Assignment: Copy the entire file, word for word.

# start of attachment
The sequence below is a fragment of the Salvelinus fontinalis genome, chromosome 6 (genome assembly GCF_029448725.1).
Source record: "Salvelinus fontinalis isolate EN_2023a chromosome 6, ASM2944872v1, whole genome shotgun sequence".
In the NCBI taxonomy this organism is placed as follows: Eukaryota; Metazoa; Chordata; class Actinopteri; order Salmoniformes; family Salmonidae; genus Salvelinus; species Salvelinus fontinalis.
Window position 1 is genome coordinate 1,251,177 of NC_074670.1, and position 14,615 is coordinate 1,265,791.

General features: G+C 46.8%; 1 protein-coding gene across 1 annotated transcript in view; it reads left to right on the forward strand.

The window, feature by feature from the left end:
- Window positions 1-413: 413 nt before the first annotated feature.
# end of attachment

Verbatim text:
The sequence below is a fragment of the Salvelinus fontinalis genome, chromosome 6 (genome assembly GCF_029448725.1).
Source record: "Salvelinus fontinalis isolate EN_2023a chromosome 6, ASM2944872v1, whole genome shotgun sequence".
In the NCBI taxonomy this organism is placed as follows: Eukaryota; Metazoa; Chordata; class Actinopteri; order Salmoniformes; family Salmonidae; genus Salvelinus; species Salvelinus fontinalis.
Window position 1 is genome coordinate 1,251,177 of NC_074670.1, and position 14,615 is coordinate 1,265,791.

General features: G+C 46.8%; 1 protein-coding gene across 1 annotated transcript in view; it reads left to right on the forward strand.

The window, feature by feature from the left end:
- Window positions 1-413: 413 nt before the first annotated feature.